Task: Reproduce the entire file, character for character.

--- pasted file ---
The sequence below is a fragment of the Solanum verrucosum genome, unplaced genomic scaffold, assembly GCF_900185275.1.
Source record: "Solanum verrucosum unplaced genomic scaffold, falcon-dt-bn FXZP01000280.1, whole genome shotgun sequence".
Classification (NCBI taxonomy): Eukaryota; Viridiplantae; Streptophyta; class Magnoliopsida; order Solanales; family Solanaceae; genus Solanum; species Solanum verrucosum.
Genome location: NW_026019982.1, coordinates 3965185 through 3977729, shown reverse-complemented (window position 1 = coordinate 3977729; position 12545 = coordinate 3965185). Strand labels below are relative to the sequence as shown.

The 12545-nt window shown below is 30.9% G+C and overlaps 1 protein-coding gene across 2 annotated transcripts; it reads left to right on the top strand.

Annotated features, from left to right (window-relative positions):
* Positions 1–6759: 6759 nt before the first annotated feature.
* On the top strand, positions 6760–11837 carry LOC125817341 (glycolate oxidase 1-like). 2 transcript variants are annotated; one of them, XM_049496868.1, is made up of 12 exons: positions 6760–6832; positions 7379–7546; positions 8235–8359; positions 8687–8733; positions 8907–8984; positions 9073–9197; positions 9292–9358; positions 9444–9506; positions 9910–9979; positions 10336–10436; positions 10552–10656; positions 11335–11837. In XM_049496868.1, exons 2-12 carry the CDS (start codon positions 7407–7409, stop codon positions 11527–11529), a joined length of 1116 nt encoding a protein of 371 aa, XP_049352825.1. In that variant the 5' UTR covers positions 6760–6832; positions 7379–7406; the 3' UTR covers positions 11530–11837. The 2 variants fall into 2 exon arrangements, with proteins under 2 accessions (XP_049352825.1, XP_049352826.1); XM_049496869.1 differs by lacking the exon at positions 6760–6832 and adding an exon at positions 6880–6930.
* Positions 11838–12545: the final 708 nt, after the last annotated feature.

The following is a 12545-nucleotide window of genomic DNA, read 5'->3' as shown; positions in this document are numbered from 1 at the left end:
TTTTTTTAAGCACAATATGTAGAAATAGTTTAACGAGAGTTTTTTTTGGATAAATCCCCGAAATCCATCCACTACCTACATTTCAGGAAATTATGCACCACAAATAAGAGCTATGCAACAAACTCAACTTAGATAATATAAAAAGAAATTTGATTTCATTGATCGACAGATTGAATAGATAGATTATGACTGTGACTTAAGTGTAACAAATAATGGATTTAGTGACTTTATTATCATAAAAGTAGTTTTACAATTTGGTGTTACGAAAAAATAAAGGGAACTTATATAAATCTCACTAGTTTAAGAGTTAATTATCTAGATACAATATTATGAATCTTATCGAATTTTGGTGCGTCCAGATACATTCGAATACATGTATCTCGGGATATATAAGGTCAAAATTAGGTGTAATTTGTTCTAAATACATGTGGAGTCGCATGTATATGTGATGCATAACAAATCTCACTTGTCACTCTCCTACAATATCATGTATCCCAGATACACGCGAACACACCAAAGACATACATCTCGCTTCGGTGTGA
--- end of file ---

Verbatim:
The sequence below is a fragment of the Solanum verrucosum genome, unplaced genomic scaffold, assembly GCF_900185275.1.
Source record: "Solanum verrucosum unplaced genomic scaffold, falcon-dt-bn FXZP01000280.1, whole genome shotgun sequence".
Classification (NCBI taxonomy): Eukaryota; Viridiplantae; Streptophyta; class Magnoliopsida; order Solanales; family Solanaceae; genus Solanum; species Solanum verrucosum.
Genome location: NW_026019982.1, coordinates 3965185 through 3977729, shown reverse-complemented (window position 1 = coordinate 3977729; position 12545 = coordinate 3965185). Strand labels below are relative to the sequence as shown.

The 12545-nt window shown below is 30.9% G+C and overlaps 1 protein-coding gene across 2 annotated transcripts; it reads left to right on the top strand.

Annotated features, from left to right (window-relative positions):
* Positions 1–6759: 6759 nt before the first annotated feature.
* On the top strand, positions 6760–11837 carry LOC125817341 (glycolate oxidase 1-like). 2 transcript variants are annotated; one of them, XM_049496868.1, is made up of 12 exons: positions 6760–6832; positions 7379–7546; positions 8235–8359; positions 8687–8733; positions 8907–8984; positions 9073–9197; positions 9292–9358; positions 9444–9506; positions 9910–9979; positions 10336–10436; positions 10552–10656; positions 11335–11837. In XM_049496868.1, exons 2-12 carry the CDS (start codon positions 7407–7409, stop codon positions 11527–11529), a joined length of 1116 nt encoding a protein of 371 aa, XP_049352825.1. In that variant the 5' UTR covers positions 6760–6832; positions 7379–7406; the 3' UTR covers positions 11530–11837. The 2 variants fall into 2 exon arrangements, with proteins under 2 accessions (XP_049352825.1, XP_049352826.1); XM_049496869.1 differs by lacking the exon at positions 6760–6832 and adding an exon at positions 6880–6930.
* Positions 11838–12545: the final 708 nt, after the last annotated feature.

The following is a 12545-nucleotide window of genomic DNA, read 5'->3' as shown; positions in this document are numbered from 1 at the left end:
TTTTTTTAAGCACAATATGTAGAAATAGTTTAACGAGAGTTTTTTTTGGATAAATCCCCGAAATCCATCCACTACCTACATTTCAGGAAATTATGCACCACAAATAAGAGCTATGCAACAAACTCAACTTAGATAATATAAAAAGAAATTTGATTTCATTGATCGACAGATTGAATAGATAGATTATGACTGTGACTTAAGTGTAACAAATAATGGATTTAGTGACTTTATTATCATAAAAGTAGTTTTACAATTTGGTGTTACGAAAAAATAAAGGGAACTTATATAAATCTCACTAGTTTAAGAGTTAATTATCTAGATACAATATTATGAATCTTATCGAATTTTGGTGCGTCCAGATACATTCGAATACATGTATCTCGGGATATATAAGGTCAAAATTAGGTGTAATTTGTTCTAAATACATGTGGAGTCGCATGTATATGTGATGCATAACAAATCTCACTTGTCACTCTCCTACAATATCATGTATCCCAGATACACGCGAACACACCAAAGACATACATCTCGCTTCGGTGTGA